Endocrine Abstracts (2017) 50 P012 | DOI: 10.1530/endoabs.50.P012

It's a matter of time: the emergence of autoimmune polyendocrine syndrome in autoimmune Addison's disease reaches 100% among those diagnosed more than 50 years ago

Katherine White & Alick Mackay


Addison’s Disease Self-Help Group, Hertford, UK.


Addison’s disease (AD) has an estimated prevalence of 126–144 per million among Northern European populations. Average age at diagnosis is 39, but AD may be diagnosed from pre-teens to 80 year olds.

AD may occur in isolation or as part of autoimmune polyendocrine syndromes. Previous studies identified significant associations with autoimmune thyroid disease (predominantly hypothyroidism), type 1 diabetes mellitis, vitiligo, vitamin B12 deficiency and coeliac disease.

We examined self-reported rates of associated endocrine and autoimmune conditions among British Autoimmune Addison’s Disease (AAD) patients, all members of the Addison’s Disease Self-Help Group (n=444). Co-conditions were analysed by years since diagnosis, with a range from 50 years post-diagnosis. The average years since diagnosis was 12.2. Cohort sizes for advancing decades post-diagnosis were small, making significance tests problematic. Rates of associated conditions generally increased over time, although smaller cohorts were not consistently progressive.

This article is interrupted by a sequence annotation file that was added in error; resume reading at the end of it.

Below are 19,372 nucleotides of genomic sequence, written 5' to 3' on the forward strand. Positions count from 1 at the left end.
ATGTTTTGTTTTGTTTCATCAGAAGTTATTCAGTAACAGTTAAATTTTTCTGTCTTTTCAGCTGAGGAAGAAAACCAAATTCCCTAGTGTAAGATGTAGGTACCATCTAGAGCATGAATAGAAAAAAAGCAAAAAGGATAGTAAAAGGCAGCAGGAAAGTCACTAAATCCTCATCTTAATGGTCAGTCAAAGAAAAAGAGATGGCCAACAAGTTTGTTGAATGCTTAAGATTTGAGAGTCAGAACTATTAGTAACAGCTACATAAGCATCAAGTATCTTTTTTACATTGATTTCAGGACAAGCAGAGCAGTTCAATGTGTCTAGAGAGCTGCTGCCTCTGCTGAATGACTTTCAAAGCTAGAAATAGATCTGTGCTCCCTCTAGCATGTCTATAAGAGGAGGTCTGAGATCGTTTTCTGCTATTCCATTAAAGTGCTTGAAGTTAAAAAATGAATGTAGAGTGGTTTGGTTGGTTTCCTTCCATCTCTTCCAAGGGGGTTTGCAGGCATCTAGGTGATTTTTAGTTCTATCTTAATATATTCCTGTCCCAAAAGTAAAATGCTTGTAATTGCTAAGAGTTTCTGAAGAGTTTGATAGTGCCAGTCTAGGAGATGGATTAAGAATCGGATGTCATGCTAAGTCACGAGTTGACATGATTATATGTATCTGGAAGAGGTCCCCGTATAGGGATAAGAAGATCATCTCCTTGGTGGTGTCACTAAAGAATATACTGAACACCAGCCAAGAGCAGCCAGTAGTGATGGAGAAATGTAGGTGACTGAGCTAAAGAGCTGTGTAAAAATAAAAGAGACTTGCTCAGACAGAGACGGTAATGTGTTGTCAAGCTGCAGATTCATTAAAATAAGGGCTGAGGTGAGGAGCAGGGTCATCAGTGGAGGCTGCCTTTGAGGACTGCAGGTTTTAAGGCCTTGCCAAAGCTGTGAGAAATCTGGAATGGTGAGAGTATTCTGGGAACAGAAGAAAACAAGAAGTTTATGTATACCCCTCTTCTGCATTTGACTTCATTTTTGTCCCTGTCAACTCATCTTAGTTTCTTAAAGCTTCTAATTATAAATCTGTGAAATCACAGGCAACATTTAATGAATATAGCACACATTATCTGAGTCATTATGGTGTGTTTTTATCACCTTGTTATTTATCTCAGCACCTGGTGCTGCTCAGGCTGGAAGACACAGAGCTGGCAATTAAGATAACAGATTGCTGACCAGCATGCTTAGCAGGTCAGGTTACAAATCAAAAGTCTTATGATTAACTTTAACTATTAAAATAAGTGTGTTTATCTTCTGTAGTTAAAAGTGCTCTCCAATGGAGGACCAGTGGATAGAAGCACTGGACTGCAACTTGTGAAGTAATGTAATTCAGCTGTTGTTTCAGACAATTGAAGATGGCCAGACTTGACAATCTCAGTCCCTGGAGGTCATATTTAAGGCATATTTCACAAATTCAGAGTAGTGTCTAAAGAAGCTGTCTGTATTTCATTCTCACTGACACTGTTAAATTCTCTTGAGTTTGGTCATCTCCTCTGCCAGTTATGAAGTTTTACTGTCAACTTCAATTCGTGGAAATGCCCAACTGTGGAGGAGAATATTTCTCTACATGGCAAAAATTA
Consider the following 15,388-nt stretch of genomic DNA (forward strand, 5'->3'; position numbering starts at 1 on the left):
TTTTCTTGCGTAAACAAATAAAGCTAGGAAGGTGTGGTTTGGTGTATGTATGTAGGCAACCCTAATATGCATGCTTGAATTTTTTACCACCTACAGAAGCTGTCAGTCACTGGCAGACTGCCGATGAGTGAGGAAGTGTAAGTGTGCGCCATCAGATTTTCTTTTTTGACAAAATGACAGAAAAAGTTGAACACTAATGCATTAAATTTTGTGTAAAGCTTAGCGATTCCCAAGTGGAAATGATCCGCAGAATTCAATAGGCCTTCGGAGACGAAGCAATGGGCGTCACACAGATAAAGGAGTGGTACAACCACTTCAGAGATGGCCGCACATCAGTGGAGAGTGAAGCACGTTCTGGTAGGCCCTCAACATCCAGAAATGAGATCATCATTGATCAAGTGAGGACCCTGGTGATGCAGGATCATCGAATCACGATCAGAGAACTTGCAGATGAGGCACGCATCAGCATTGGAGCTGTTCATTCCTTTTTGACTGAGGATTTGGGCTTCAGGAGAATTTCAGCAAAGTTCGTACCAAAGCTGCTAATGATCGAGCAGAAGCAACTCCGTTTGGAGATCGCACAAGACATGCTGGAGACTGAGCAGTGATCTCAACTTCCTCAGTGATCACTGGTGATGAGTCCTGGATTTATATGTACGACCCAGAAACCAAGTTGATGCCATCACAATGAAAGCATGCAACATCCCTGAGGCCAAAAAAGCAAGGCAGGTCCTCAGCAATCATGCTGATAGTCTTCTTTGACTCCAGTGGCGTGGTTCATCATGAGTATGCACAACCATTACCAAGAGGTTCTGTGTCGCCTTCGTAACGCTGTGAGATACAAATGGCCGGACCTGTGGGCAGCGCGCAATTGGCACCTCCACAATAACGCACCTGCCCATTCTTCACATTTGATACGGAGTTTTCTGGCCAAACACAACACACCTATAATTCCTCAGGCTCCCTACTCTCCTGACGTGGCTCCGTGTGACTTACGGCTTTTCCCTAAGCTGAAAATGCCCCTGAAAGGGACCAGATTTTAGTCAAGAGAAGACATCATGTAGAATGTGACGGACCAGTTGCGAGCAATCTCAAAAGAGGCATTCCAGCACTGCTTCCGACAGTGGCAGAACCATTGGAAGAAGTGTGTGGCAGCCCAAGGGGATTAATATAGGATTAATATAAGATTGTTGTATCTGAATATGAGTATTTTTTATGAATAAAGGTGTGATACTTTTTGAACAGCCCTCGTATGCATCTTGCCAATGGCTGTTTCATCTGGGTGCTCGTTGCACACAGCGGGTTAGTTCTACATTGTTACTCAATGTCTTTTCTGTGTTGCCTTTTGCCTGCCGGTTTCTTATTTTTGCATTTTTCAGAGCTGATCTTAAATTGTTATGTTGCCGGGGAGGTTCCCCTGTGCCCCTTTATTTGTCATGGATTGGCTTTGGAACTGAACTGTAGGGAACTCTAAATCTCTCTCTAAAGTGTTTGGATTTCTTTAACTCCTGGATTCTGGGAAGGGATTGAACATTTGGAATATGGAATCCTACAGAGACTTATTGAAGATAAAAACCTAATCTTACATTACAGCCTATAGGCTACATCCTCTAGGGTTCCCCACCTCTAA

Thyroid conditions increased steadily among each post-diagnosis cohort, to reach 100% of those diagnosed >50 years ago. Type 1 diabetes peaked at 26% among the 31–40 year cohort. Coeliac disease, vitamin B12 deficiency and vitiligo peaked at 10%, 20% and 30% respectively among those diagnosed 41–49 years ago. Premature ovarian/testicular failure peaked at 20% of those diagnosed >50 years ago. (See chart).

Larger Swedish and German studies found broadly similar proportions of AAD patients with thyroid disease. Both had higher rates of insulin-dependent diabetes; rates of B12 deficiency in Sweden were also significantly higher.

Table 1
ConditionBritain (n=444)Sweden (n=1305)Germany (n=2715)P value UK-Sweden
Thyroid48%47%55%0.666
T1Diabetes6%14%8%1
B12 deficiency9%18%1

These findings are a reminder that AAD patients require lifelong monitoring for the development of co-conditions. Endocrinologists should assume that AAD patients are likely to develop a thyroid condition at some stage, and that AAD should be managed as potentially an autoimmune polyendocrine syndrome, even when it is diagnosed in isolation.

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